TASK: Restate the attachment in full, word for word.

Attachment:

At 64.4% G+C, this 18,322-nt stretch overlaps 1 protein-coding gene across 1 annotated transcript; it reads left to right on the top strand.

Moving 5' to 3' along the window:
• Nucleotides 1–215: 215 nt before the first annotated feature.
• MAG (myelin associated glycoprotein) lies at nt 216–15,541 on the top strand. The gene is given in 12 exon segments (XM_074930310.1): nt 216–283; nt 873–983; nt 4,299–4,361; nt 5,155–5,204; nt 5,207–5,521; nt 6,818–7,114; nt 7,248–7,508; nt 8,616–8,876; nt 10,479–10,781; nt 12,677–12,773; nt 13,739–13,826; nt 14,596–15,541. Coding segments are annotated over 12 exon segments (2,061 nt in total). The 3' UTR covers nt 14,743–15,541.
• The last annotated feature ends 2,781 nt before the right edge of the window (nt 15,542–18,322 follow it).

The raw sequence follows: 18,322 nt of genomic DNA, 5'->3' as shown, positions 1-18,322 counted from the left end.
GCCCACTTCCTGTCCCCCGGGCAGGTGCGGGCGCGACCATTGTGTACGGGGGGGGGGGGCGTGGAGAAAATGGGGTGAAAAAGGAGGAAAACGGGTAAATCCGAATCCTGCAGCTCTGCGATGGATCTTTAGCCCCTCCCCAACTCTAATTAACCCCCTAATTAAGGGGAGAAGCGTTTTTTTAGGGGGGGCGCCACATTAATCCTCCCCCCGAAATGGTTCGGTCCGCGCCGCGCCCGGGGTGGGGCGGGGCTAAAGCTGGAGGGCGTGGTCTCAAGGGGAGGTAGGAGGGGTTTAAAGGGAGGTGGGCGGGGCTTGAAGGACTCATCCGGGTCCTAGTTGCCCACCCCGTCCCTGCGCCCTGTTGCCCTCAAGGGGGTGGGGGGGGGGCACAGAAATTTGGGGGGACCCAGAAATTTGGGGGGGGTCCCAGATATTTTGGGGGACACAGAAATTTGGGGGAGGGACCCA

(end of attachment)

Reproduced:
At 64.4% G+C, this 18,322-nt stretch overlaps 1 protein-coding gene across 1 annotated transcript; it reads left to right on the top strand.

Moving 5' to 3' along the window:
• Nucleotides 1–215: 215 nt before the first annotated feature.
• MAG (myelin associated glycoprotein) lies at nt 216–15,541 on the top strand. The gene is given in 12 exon segments (XM_074930310.1): nt 216–283; nt 873–983; nt 4,299–4,361; nt 5,155–5,204; nt 5,207–5,521; nt 6,818–7,114; nt 7,248–7,508; nt 8,616–8,876; nt 10,479–10,781; nt 12,677–12,773; nt 13,739–13,826; nt 14,596–15,541. Coding segments are annotated over 12 exon segments (2,061 nt in total). The 3' UTR covers nt 14,743–15,541.
• The last annotated feature ends 2,781 nt before the right edge of the window (nt 15,542–18,322 follow it).

The raw sequence follows: 18,322 nt of genomic DNA, 5'->3' as shown, positions 1-18,322 counted from the left end.
GCCCACTTCCTGTCCCCCGGGCAGGTGCGGGCGCGACCATTGTGTACGGGGGGGGGGGGCGTGGAGAAAATGGGGTGAAAAAGGAGGAAAACGGGTAAATCCGAATCCTGCAGCTCTGCGATGGATCTTTAGCCCCTCCCCAACTCTAATTAACCCCCTAATTAAGGGGAGAAGCGTTTTTTTAGGGGGGGCGCCACATTAATCCTCCCCCCGAAATGGTTCGGTCCGCGCCGCGCCCGGGGTGGGGCGGGGCTAAAGCTGGAGGGCGTGGTCTCAAGGGGAGGTAGGAGGGGTTTAAAGGGAGGTGGGCGGGGCTTGAAGGACTCATCCGGGTCCTAGTTGCCCACCCCGTCCCTGCGCCCTGTTGCCCTCAAGGGGGTGGGGGGGGGGCACAGAAATTTGGGGGGACCCAGAAATTTGGGGGGGGTCCCAGATATTTTGGGGGACACAGAAATTTGGGGGAGGGACCCA